Judge lifts block on £325 million Scottish public sector telecoms contract award

Will Green is news editor of Supply Management
10 March 2014

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10 March 2014 | Will Green

A court in Scotland has lifted a block on the award of a contract - potentially worth £325 million - to provide telecoms services to the nation’s entire public sector.

British Telecom (BT) had challenged the award of the Scottish Wide Area Network (SWAN) contract by NHS National Services Scotland on the basis the scoring methodology in the tender process was not transparent.

BT, the incumbent provider, had also asked the Court of Session for a re-run of the tender process or payment of £20 million damages.

However, while the judge in the case, Lord Malcolm, ruled there had been a breach of transparency regulations, he refused BT’s application to re-run the competition.

In a written judgement Lord Malcolm said: “I recognise the strong public interest in a fair and transparent procedure best placed to identify the most economically advantageous bid. Failing a re-run, no doubt BT will harbour an understandable sense of grievance and of hurt which no damages claim will assuage or compensate.

“However, it will be entitled to pursue a damages claim which, in comparison with some, will not be unduly complicated or difficult. The case law teaches that I am required to balance the public interest in allowing the contract to proceed and the private harm to the pursuer in being deprived of notice of the full details of the scoring methodology to be deployed.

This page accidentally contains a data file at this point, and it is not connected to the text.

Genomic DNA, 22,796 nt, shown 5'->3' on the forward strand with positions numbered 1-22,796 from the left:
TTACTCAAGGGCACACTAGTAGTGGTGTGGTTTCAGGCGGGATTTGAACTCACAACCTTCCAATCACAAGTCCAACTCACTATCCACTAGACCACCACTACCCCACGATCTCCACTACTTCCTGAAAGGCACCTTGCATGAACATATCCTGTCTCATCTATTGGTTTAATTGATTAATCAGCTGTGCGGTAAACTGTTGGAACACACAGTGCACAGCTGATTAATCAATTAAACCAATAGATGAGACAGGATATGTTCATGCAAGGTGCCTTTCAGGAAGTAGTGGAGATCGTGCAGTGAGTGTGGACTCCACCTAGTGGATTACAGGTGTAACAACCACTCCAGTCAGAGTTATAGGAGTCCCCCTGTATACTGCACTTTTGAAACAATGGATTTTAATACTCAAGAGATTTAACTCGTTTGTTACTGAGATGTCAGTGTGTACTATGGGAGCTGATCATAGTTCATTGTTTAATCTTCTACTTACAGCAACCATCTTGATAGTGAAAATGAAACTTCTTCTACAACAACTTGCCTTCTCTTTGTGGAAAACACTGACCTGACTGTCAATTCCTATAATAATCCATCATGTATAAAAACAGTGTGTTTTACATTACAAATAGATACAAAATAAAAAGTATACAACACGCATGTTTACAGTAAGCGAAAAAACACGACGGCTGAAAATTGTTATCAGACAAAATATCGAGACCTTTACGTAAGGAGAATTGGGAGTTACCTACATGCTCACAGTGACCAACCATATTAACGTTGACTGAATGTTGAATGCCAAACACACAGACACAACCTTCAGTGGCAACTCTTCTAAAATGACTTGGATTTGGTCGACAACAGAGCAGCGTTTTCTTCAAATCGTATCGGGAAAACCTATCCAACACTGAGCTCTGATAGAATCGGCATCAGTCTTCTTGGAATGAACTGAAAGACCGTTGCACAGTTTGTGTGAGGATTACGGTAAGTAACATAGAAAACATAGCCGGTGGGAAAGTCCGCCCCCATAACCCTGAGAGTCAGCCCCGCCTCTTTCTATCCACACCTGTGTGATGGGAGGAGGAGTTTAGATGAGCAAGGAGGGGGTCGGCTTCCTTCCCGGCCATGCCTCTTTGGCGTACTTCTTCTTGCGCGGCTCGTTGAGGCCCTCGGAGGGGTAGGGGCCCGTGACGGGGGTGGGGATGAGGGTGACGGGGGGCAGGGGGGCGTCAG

“In my view, and having regard to all the circumstances, damages is an adequate, proportionate, and effective remedial route, and one which is preferable to the alternative of setting the defender's decision aside.”

The SWAN contract has now been awarded to Capita with an initial value of £110 million but with the potential to rise to £325 million as more public bodies take up the contract.

BT said it would not appeal the judge’s decision.

“We are pleased that Lord Malcolm found in our favour with respect to the primary argument and agreed that the procurement regulations had been breached by NHS National Services Scotland," said a spokesman. "Though BT’s primary aim was always to seek a re-run of the procurement process, the case will now proceed as a damages claim.”

A spokesman for NHS National Services Scotland said: "We are pleased that we are now able to proceed with the contract award and get moving with the implementation of the Scottish Wide Area Network.”

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